Tag archives for Biology

Books On Fossils and Evolution

Over the last several months, a lot of great books on fossils and evolution (as in paleontology) have come out. I’ve selected the best for your consideration. These are great gifts for your favorite science-loving nephew, life science teaching cousin, or local school library. Actually, you might like some of these yourself. Let’s start off…

I have about ten favorite species of tree, and one of them is the corotĂș. Why? Because of one of the most interesting plant-animal interaction stories of recent times. The story, complete with extinct elephant-like creatures and a real Sherlock Holmes science theme can be read, along with some great images, at A Neotropical Savanna:…

Pagel on Darwin

Mark Pagel, evolutionary theorist extraordinaire, has published an Insight piece in Nature on Natural selection 150 years on. Pagel, well known for myriad projects in natural selecition theory and adaptation, and for developing with Harvey the widely used statistical phylogenetic method (and for being a reader of my thesis) wishes Charles Darwin a happy 200th…

Elephants and Horses

In 1833, Darwin spent a fair amount of time on the East Coast of South America, including in the Pampas, where he had access to abundant fossil material. Here I’d like to examine his writings about some of the megafauna, including Toxodon, Mastodon, and horses, and his further considerations of biogeography and evolution.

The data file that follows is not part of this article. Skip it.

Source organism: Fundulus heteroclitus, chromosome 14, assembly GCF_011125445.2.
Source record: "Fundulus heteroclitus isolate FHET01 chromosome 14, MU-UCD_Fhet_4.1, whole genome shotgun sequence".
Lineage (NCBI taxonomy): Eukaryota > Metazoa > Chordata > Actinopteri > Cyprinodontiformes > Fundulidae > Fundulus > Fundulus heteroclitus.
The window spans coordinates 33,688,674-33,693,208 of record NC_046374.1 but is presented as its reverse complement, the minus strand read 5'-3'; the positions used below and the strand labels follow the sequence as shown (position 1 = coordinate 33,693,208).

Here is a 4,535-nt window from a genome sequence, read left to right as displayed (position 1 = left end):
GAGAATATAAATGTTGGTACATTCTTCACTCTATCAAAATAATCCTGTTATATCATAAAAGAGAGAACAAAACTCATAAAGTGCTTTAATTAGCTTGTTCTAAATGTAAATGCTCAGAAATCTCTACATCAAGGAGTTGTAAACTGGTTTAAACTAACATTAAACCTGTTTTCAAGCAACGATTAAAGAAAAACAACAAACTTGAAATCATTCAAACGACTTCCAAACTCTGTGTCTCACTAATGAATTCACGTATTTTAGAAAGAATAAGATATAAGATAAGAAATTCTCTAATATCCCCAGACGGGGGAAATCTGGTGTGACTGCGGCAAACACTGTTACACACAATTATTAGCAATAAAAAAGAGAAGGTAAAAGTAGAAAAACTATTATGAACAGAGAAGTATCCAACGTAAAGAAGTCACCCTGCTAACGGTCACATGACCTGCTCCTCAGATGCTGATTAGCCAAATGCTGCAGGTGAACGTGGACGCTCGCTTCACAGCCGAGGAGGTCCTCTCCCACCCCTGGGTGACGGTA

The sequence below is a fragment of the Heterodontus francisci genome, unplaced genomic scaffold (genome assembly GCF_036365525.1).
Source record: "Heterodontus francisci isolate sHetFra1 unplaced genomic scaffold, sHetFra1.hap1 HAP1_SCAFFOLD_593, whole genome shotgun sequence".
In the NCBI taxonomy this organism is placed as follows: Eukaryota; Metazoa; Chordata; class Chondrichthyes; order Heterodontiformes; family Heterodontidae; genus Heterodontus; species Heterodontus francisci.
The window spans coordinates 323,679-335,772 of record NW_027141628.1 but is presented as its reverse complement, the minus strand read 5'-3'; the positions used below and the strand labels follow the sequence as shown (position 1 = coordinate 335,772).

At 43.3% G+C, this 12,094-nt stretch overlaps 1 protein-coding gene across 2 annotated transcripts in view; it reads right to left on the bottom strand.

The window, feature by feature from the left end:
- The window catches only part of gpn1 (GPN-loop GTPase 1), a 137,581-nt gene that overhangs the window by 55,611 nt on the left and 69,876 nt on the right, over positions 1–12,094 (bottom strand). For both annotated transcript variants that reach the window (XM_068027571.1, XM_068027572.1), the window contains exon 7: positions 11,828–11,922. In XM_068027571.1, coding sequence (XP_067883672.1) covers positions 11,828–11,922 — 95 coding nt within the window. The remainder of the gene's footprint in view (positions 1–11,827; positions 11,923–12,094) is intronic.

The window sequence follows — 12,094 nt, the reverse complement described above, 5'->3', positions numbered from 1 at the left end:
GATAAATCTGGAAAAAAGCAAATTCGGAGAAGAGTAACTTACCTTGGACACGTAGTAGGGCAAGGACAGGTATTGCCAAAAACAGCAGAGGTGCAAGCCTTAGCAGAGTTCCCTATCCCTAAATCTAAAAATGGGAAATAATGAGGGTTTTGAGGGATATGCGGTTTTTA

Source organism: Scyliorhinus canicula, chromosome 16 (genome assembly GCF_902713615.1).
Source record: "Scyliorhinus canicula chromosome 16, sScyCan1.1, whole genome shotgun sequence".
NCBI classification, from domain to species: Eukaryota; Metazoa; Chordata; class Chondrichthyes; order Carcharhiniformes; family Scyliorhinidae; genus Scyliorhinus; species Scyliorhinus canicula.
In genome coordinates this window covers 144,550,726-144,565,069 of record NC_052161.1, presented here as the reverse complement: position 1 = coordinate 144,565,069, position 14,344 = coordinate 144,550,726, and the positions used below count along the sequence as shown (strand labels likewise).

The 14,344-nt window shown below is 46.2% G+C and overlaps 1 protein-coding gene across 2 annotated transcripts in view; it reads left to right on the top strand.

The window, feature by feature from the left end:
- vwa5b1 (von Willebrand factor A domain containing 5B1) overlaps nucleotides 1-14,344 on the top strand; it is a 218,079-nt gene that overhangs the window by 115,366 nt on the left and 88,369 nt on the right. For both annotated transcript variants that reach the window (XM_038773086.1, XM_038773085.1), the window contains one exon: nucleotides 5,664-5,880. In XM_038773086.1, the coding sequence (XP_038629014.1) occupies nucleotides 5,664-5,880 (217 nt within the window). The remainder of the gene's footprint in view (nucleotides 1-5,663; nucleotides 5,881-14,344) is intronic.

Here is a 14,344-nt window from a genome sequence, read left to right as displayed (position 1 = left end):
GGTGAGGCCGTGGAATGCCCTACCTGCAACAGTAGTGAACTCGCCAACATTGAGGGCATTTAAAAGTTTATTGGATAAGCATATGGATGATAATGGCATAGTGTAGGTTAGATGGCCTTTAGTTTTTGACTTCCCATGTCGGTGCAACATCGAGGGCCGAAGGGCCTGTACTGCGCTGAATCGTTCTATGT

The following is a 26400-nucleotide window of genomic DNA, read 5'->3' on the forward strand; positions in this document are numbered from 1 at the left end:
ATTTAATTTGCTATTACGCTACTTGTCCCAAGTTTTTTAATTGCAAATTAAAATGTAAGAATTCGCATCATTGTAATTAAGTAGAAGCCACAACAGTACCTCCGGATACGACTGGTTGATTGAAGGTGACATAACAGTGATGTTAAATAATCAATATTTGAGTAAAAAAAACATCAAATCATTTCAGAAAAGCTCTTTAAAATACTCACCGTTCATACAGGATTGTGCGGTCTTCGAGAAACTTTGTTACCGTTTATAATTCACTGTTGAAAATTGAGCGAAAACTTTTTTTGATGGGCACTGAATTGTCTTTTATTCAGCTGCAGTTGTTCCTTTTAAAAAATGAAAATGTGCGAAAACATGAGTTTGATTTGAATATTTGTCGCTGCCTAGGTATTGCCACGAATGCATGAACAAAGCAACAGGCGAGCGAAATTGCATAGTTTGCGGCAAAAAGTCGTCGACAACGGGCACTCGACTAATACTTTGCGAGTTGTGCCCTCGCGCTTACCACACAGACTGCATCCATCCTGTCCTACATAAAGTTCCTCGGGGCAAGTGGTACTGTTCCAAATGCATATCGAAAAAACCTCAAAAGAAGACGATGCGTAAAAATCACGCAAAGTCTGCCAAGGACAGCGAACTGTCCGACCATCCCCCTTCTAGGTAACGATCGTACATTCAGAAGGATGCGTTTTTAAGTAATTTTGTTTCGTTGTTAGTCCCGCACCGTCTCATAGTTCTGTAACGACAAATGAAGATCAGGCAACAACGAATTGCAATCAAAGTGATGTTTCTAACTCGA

Everyone knows about Darwin’s Finches, of the Galapagos Islands. But of course, Darwin made observations of birds throughout his travels on The Beagle. Here, I present a number of passages from The Voyage that include some of these observations.

Fossil Quadrupeds

Charles Darwin wrote a book called Geological Observations on South America. Since Fitzroy needed to carry out intensive and extensive coastal mapping in South America, and Darwin was, at heart, a geologist more than anything else (at least during the Beagle’s voyage), this meant that Darwin would become the world’s expert on South American geology.…

Darwin and The Gauchos

We’re half way through Darwin Month, and only a tiny ways through the voyage. Need to hurry up! So, let’s skip ahead a bit and hit the Gauchos….

Darwin South of the Tropics

Eventually, the Beagle headed south to the area of Uruguay and Argentina, still on the Atlantic Coast, where extensive mapping of the coastal waters was required.